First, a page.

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  • Carly Rae

I Need it Now !

Updated: Sep 10, 2019



Every 6 months on a school holiday, my husband and I take our three girls (ages, 7, 9 and 11) on the train into the city and sit through 5 dental appointments. We try to make it fun by bringing books or cards, so the girls don’t get too bored waiting. They even look forward to it. This time around as we sat reading in the crowded waiting room, my 9-year-old said, “Mum, look! We are the only people NOT on a mobile phone.” I looked up, and sure enough, I saw a sea of heads bent over their phones.


It made me take a moment to contemplate the world our kids are growing up in. Everything is so fast, and it is technology that has a lot to answer for. ‘I need it now!’ seems to be the axiom of today’s society! No more being bored in lines or waiting rooms because people can play games on their phones. No more sitting and looking out the window during long car journeys and absorbing the surroundings. Just watch videos on your I Pads or movies in the car. Young people have instant gratification in all areas of their lives and technology is the gift that keeps on giving.


Need Maths answers? Grab a calculator. Need to write? Use a computer. Need to voice an opinion? Use Twitter. Need directions? Ask Google Maps. Need a weather report? Check your phone ap. Need answers to anything else? Ask Google Home. I caught my 7-year-old doing just that to get the answers to her homework the other day! Cheeky!


When my grandparents were growing up, they didn’t even have a TV. They had to talk to each other. The only other form of entertainment was reading a book or gathering around to listen to the radio. If you wanted to make a call you had to be at home. During my formative years, there was no internet and my television only had four channels. I had to watch patiently through each advertisement. When my favourite series had a cliff hanger I had to wait until the following week to see what happened to the characters. Now, thanks to Netflix and Stan, the Millennials can just binge on a whole series without ads in just one sitting!


I remember passing handwritten notes in class to my friends with tick boxes with “yes” and “no” written at the bottom of the note for their reply. Today students communicate by simply texting from their mobile phones. If they want to get a hold of someone- BAM! Instant connection any time of day and anywhere in the world.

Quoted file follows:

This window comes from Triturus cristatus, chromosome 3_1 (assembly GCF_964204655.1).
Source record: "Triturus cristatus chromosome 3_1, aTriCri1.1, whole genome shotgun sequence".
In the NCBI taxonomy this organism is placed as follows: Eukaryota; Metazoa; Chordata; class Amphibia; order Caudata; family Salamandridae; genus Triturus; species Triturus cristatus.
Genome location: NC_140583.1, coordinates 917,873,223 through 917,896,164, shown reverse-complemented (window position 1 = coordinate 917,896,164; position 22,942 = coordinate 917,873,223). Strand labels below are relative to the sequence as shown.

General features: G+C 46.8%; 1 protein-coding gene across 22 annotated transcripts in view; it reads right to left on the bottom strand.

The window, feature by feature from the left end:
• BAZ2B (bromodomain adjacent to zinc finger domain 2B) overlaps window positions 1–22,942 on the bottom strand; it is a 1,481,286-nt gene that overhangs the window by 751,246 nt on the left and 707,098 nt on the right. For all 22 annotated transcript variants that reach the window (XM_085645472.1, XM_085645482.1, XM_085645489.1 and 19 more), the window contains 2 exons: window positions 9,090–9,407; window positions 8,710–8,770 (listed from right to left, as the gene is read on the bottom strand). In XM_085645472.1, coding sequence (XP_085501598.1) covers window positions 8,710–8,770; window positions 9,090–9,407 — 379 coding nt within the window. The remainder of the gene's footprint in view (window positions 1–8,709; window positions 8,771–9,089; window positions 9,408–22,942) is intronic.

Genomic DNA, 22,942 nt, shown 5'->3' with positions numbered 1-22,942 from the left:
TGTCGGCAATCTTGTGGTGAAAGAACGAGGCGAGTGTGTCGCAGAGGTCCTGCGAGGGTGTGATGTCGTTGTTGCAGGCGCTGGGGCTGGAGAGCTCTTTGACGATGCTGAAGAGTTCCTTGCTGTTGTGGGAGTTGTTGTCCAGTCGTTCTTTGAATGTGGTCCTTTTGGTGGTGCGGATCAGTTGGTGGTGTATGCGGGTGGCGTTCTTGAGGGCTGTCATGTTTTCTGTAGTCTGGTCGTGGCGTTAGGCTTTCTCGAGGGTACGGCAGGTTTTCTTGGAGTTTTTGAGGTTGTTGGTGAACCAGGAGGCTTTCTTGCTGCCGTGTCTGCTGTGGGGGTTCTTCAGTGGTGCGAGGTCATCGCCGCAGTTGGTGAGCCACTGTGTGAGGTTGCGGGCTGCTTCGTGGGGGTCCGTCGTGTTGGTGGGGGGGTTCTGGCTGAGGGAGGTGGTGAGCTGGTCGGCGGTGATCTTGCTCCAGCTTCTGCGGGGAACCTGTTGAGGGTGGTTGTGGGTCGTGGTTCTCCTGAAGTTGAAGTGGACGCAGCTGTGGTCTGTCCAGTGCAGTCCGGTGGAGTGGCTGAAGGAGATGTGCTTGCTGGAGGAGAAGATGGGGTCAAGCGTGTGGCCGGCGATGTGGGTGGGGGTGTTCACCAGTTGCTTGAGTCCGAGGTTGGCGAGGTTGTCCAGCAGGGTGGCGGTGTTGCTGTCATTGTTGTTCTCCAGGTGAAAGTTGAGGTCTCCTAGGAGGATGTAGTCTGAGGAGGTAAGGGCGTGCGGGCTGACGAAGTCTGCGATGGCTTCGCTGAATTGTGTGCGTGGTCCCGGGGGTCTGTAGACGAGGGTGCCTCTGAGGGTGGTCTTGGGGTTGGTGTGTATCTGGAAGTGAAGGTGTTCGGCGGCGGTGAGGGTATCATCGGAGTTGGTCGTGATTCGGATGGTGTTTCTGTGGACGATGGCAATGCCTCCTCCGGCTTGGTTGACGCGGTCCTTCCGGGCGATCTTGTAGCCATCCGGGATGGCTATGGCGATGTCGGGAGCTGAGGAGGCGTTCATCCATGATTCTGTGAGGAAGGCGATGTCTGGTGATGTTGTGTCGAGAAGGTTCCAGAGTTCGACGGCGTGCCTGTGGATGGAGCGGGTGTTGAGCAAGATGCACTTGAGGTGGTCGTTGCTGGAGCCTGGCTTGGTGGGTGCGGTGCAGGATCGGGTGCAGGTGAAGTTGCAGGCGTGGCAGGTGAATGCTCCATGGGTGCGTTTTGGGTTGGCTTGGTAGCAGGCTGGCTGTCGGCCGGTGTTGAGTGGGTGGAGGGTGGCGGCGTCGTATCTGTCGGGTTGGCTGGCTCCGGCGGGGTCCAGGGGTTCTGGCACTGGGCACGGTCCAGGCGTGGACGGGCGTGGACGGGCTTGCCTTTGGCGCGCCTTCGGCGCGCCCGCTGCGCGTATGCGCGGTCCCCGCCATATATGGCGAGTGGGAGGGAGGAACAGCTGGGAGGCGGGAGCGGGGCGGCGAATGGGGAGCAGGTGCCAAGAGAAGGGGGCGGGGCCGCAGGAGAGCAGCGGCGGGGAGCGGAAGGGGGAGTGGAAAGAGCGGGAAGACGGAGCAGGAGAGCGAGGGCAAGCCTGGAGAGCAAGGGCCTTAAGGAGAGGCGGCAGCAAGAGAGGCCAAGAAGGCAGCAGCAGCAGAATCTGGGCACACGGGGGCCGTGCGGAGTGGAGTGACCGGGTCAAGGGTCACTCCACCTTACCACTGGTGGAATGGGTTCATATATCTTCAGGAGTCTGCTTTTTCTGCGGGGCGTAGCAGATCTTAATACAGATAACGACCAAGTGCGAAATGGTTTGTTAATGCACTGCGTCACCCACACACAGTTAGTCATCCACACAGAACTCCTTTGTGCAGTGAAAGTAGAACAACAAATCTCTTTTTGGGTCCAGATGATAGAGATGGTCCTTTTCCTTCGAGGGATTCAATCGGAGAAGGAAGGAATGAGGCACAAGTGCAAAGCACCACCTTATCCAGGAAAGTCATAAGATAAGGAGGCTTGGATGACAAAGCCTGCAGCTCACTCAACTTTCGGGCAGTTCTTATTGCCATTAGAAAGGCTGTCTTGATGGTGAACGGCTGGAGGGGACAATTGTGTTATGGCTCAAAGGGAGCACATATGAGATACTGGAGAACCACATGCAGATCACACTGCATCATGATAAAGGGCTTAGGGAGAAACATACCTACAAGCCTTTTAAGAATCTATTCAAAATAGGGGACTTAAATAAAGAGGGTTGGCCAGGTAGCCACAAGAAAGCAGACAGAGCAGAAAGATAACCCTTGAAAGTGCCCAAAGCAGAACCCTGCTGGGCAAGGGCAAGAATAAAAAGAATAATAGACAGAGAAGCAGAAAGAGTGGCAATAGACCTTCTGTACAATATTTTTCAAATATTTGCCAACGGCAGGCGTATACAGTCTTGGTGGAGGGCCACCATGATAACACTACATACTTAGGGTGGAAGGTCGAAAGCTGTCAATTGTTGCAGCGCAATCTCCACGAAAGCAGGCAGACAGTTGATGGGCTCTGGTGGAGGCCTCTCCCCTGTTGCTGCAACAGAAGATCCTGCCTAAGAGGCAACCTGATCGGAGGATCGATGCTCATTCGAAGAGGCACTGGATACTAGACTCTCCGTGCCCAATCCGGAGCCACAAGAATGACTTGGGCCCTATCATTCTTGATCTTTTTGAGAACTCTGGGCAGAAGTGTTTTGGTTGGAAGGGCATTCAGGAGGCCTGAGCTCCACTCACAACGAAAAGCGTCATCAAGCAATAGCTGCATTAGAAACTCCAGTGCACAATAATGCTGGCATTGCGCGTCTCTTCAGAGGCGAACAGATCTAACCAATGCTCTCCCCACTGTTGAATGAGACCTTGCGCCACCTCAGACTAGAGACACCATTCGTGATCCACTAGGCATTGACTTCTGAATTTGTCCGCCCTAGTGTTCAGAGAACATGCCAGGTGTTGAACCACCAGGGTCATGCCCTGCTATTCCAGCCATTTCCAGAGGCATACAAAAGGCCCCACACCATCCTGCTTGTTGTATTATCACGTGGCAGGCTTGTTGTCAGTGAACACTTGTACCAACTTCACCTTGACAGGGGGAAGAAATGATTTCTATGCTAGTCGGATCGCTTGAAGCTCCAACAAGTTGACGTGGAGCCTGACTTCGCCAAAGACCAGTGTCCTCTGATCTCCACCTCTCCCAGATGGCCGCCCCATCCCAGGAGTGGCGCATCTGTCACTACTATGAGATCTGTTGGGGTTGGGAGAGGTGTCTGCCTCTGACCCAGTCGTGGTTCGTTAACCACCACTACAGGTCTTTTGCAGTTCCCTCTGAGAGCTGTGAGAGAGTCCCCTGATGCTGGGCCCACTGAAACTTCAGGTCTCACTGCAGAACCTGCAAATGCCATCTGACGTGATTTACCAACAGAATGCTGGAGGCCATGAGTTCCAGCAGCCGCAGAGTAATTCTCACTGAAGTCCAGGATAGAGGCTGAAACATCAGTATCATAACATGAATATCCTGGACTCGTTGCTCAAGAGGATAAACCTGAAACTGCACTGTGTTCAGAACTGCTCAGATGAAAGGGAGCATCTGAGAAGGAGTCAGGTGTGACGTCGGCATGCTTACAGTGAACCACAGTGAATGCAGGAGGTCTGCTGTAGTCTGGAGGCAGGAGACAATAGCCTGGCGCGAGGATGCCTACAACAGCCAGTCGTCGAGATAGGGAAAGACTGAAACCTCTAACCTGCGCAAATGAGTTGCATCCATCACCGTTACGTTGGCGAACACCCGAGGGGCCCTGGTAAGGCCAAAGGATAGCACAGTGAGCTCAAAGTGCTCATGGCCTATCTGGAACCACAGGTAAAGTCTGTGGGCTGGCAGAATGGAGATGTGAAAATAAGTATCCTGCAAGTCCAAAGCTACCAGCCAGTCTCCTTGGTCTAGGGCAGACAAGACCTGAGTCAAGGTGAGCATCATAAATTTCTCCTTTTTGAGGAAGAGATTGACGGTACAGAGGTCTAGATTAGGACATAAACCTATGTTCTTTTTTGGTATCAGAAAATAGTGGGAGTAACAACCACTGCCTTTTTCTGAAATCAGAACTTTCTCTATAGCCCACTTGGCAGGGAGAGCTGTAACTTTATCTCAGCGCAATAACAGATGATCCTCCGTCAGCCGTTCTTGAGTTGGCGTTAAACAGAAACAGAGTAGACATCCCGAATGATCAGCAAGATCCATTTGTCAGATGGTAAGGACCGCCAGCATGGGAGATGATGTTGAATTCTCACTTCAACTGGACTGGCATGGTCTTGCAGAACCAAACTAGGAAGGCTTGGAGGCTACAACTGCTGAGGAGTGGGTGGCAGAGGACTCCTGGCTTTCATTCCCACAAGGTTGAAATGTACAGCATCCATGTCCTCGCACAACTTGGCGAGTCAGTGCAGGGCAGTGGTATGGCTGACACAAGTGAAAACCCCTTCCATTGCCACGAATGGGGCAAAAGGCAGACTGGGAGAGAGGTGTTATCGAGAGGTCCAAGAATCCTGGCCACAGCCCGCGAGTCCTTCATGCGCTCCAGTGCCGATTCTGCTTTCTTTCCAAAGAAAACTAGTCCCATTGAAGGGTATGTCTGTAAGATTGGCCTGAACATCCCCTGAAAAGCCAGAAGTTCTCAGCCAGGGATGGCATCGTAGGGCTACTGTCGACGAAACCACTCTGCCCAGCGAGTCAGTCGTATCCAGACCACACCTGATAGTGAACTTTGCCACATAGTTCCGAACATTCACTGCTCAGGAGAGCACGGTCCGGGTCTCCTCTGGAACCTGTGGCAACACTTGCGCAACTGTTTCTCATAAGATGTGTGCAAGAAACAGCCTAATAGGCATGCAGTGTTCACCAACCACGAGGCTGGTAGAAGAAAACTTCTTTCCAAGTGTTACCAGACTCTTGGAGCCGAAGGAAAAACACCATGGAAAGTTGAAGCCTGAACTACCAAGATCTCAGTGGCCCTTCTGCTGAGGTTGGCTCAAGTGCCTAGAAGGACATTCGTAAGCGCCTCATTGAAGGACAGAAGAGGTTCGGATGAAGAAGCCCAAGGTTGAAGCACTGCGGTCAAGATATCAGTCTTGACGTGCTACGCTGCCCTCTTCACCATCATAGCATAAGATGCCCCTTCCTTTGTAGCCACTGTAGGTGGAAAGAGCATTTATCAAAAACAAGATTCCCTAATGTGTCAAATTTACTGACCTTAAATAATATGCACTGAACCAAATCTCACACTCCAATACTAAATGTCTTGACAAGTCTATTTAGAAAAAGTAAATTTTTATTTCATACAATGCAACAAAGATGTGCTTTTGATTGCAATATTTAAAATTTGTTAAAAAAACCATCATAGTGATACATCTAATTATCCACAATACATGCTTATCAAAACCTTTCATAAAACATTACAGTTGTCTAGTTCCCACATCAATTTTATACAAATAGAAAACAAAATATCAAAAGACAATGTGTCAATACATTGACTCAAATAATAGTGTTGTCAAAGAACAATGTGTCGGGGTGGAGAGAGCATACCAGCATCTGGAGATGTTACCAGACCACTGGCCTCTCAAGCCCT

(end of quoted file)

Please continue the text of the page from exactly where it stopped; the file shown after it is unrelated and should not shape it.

I think of my poor grandparents who immigrated to Canada from Europe as teenagers. They had no communication with their family and friends for months until their hand-written letters arrived. I noticed teaching primary school, that many kids today do not know how to address an envelope or spell the addresses correctly, due to the use of computers. Being on Instagram or Facetime is a much more preferred option than actual face to face time.


Even though it has solved certain problems in our lives a technological breakdown can easily cause one in ourselves, whether it be trying to get our banking done online or simply buying a ticket for a show. If there is a glitch in the system simple transactions can turn into long-winded complications. My children lost their minds when the TV remote went missing even though they could have easily got up from the couch and changed the channel with a button. Once it was found of course it was a great cause for celebration. That is until it is discovered that the batteries have gone flat.


When the internet stops working a first-world emotional meltdown invariably happens in many households. Last week my husband and I needed the internet at the same time. We were planning to sit all three children in front of YouTube to watch their favourite program to keep them occupied. But you know what they say about the best-laid plans?


“I can’t get on the net?” I whined to my husband sitting at my computer trying to upload a post to my blog.


“What? My Skype meeting is in 5 minutes.” He complained sitting with his laptop.


“Mummy the show stopped working!” Our youngest child wailed.


“Can someone fix it quickly!” Our second child demanded.


Our number three child didn’t say anything because she was too disappointed.


It is a daunting challenge for parents to decrease the technological stimuli in and out of the home, but it can be done. For instance, a friend of mine annually visits a farm with no WIFI. They discovered that if they disconnect, it helps them to reconnect as a family. Another family I know sets time limits on every device and does not allow phones or computers in the bedrooms. 


Don’t get me wrong, I use technology just like most people. Ironically ‘I need it now’ to type up this story, post it on my blog and check my Instagram account!

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